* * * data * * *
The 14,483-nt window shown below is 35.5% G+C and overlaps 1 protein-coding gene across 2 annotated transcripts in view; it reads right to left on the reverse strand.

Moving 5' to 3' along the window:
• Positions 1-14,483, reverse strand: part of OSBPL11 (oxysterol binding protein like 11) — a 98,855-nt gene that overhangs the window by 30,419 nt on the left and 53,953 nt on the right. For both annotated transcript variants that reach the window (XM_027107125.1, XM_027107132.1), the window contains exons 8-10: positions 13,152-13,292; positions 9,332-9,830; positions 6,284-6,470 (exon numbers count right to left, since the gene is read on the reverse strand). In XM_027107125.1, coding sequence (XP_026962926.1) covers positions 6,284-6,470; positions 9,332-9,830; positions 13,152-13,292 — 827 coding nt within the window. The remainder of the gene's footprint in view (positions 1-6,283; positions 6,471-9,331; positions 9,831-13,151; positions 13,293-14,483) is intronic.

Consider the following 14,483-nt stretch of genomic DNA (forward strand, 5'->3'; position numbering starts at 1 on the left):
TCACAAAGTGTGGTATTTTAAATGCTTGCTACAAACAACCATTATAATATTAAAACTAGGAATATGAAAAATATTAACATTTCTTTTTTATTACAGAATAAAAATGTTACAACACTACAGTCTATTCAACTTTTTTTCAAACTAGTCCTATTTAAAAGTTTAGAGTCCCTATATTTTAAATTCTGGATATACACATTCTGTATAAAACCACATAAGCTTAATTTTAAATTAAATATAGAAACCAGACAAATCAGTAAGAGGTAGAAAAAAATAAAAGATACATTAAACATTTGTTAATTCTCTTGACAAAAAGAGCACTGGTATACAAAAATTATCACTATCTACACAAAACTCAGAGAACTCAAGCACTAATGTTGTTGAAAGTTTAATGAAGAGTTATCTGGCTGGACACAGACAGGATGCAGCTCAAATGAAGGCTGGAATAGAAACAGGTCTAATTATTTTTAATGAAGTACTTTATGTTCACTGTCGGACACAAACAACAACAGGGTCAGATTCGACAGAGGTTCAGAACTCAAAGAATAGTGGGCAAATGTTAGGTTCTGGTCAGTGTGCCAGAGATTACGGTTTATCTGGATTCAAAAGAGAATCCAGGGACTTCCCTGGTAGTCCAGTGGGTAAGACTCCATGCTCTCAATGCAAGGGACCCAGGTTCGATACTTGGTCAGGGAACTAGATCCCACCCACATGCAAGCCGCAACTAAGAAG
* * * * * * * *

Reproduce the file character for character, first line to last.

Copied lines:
The 14,483-nt window shown below is 35.5% G+C and overlaps 1 protein-coding gene across 2 annotated transcripts in view; it reads right to left on the reverse strand.

Moving 5' to 3' along the window:
• Positions 1-14,483, reverse strand: part of OSBPL11 (oxysterol binding protein like 11) — a 98,855-nt gene that overhangs the window by 30,419 nt on the left and 53,953 nt on the right. For both annotated transcript variants that reach the window (XM_027107125.1, XM_027107132.1), the window contains exons 8-10: positions 13,152-13,292; positions 9,332-9,830; positions 6,284-6,470 (exon numbers count right to left, since the gene is read on the reverse strand). In XM_027107125.1, coding sequence (XP_026962926.1) covers positions 6,284-6,470; positions 9,332-9,830; positions 13,152-13,292 — 827 coding nt within the window. The remainder of the gene's footprint in view (positions 1-6,283; positions 6,471-9,331; positions 9,831-13,151; positions 13,293-14,483) is intronic.

Consider the following 14,483-nt stretch of genomic DNA (forward strand, 5'->3'; position numbering starts at 1 on the left):
TCACAAAGTGTGGTATTTTAAATGCTTGCTACAAACAACCATTATAATATTAAAACTAGGAATATGAAAAATATTAACATTTCTTTTTTATTACAGAATAAAAATGTTACAACACTACAGTCTATTCAACTTTTTTTCAAACTAGTCCTATTTAAAAGTTTAGAGTCCCTATATTTTAAATTCTGGATATACACATTCTGTATAAAACCACATAAGCTTAATTTTAAATTAAATATAGAAACCAGACAAATCAGTAAGAGGTAGAAAAAAATAAAAGATACATTAAACATTTGTTAATTCTCTTGACAAAAAGAGCACTGGTATACAAAAATTATCACTATCTACACAAAACTCAGAGAACTCAAGCACTAATGTTGTTGAAAGTTTAATGAAGAGTTATCTGGCTGGACACAGACAGGATGCAGCTCAAATGAAGGCTGGAATAGAAACAGGTCTAATTATTTTTAATGAAGTACTTTATGTTCACTGTCGGACACAAACAACAACAGGGTCAGATTCGACAGAGGTTCAGAACTCAAAGAATAGTGGGCAAATGTTAGGTTCTGGTCAGTGTGCCAGAGATTACGGTTTATCTGGATTCAAAAGAGAATCCAGGGACTTCCCTGGTAGTCCAGTGGGTAAGACTCCATGCTCTCAATGCAAGGGACCCAGGTTCGATACTTGGTCAGGGAACTAGATCCCACCCACATGCAAGCCGCAACTAAGAAG